By Tony Winterburn • 19 March 2021 • 20:02
Supreme Court Rules Overnight Carers Not Entitled To Minimum Wage. image: Pexels
Supreme Court Rules Overnight Carers Not Entitled To Minimum Wage.
The Supreme Court has ruled that care workers across the UK who have to sleep at their workplace in case they are needed are not entitled to the minimum wage for their whole shift. The case was brought by Clare Tomlinson-Blake against the learning disability charity, Mencap.
The Supreme Court unanimously dismissed Mrs Tomlinson-Blake and Mr Shannon’s appeals in a ruling on Friday. This Supreme Court ruling means those on sleep-in shifts are not entitled to the minimum wage for their whole shift.
In the judgment, Lady Arden said a “sleep-in worker who is merely present is treated as not working for the purpose of calculating the hours which are to be taken into account for national minimum wage purposes”.
She added that “the fact that he was required to be present during specified hours was insufficient to lead to the conclusion that he was working”. If she had won, care providers feared an estimated £400m (approx €465) bill for back-pay, which they said they could not afford- the case sought to overturn a 2018 Court of Appeal ruling.
Her union, Unison, argued on her behalf that care staff should get the minimum wage for nightshifts even if they are asleep. Ms Tomlinson-Blake told the BBC she was “stunned” by the ruling.
“I was deeply disappointed. I thought this was an opportunity for things to change, and for health and social care workers to start to be valued more, and the work that they do, which is the most important work that you can ever do,” she said.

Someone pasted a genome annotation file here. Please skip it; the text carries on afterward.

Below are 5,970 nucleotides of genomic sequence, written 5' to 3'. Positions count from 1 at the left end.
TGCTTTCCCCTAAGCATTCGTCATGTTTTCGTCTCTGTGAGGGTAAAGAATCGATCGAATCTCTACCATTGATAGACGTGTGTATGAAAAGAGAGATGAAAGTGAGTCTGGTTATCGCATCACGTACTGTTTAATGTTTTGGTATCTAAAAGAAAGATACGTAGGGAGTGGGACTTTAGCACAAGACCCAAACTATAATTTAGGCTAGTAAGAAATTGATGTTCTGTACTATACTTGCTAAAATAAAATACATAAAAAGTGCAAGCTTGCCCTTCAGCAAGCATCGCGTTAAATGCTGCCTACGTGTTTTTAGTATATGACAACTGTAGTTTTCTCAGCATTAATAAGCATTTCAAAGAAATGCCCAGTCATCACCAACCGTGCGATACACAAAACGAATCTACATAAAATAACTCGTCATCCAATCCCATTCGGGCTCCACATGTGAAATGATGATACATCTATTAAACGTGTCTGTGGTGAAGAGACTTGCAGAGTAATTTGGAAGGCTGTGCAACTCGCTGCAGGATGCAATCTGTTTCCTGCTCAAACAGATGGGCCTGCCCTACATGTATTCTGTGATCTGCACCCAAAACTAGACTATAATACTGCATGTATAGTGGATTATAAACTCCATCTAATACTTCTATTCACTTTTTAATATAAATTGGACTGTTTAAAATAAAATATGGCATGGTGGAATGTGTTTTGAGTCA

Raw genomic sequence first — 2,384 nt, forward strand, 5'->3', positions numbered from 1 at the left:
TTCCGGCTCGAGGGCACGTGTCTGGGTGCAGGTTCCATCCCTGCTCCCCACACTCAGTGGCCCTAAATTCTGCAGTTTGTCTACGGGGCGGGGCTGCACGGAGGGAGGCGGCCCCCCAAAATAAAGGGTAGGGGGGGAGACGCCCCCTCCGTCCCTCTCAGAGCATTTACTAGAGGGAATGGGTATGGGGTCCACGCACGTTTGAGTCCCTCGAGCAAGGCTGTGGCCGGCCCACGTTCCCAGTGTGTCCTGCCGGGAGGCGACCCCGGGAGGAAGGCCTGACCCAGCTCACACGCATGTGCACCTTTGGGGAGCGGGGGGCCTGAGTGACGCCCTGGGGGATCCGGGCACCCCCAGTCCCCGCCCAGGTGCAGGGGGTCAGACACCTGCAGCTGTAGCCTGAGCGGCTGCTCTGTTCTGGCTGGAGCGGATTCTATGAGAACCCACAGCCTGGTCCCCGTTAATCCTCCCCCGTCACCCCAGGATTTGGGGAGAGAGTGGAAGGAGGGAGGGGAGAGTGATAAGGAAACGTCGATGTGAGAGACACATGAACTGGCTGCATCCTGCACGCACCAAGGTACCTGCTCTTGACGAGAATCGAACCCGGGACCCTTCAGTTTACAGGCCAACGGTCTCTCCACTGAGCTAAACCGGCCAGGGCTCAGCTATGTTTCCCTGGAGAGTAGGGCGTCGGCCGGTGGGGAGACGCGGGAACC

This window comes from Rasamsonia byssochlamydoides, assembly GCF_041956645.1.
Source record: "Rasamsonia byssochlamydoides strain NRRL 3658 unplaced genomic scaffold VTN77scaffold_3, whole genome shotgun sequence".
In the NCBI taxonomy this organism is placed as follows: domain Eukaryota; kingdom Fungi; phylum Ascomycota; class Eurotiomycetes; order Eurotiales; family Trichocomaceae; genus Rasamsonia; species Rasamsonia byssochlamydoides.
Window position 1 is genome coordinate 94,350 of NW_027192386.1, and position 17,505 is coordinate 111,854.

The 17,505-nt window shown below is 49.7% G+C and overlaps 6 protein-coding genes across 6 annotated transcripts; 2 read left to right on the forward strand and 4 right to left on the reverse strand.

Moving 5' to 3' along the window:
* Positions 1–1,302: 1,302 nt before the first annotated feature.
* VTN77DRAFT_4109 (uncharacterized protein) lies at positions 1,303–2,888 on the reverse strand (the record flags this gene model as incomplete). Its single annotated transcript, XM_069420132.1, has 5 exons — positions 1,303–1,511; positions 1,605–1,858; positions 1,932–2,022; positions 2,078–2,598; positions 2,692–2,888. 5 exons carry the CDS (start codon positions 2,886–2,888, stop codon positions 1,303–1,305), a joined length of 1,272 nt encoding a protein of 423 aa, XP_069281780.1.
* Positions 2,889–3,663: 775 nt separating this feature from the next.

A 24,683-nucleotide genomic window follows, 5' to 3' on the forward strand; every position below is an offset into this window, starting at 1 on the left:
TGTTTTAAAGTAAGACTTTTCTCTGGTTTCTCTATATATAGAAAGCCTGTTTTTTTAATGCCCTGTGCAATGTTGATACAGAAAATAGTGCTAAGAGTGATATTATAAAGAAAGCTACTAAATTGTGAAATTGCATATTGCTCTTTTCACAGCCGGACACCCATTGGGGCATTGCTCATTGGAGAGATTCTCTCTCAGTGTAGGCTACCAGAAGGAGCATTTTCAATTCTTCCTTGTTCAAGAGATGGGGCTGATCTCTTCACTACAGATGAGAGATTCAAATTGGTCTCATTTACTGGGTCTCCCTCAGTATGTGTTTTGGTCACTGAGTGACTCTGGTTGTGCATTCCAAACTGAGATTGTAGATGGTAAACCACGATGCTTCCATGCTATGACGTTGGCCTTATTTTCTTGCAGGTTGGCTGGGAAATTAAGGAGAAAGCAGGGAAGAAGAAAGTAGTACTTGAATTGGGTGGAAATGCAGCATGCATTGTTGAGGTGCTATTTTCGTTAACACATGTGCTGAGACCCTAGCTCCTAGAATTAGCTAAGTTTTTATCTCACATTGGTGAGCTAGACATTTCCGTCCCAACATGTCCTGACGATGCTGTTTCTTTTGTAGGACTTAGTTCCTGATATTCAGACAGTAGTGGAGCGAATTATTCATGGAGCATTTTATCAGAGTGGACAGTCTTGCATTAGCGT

“Caring for another person that should be valued and just isn’t being.” She added: “Sleep-in shifts aren’t about just being on call. It’s work. Staff are constantly on guard to protect the most vulnerable in society. The sound of a cough in the night could mean someone’s in danger.” Unison general secretary Christina McAnea said: “No-one is a winner from today’s judgement.
“Everyone loses until the government intervenes to mend a broken system that relies on paying skilled staff a pittance.” Mrs Tomlinson-Blake, from East Yorkshire, was paid less than £30 (€34.95) by Mencap for a sleep-in shift between 22:00 and 07:00.
Although she could sleep, she was expected to keep a “listening ear” out for the home’s residents and provide them with support if needed during the night. Over 16 months, she was called on six times, receiving no extra money for the first hour she was disturbed, although after that she was paid at the full day-time rate.
A second case was brought by John Shannon, a Surrey care worker whose case was heard at the same time as Mrs Tomlinson-Blake’s. His case against his former employers was also dismissed.
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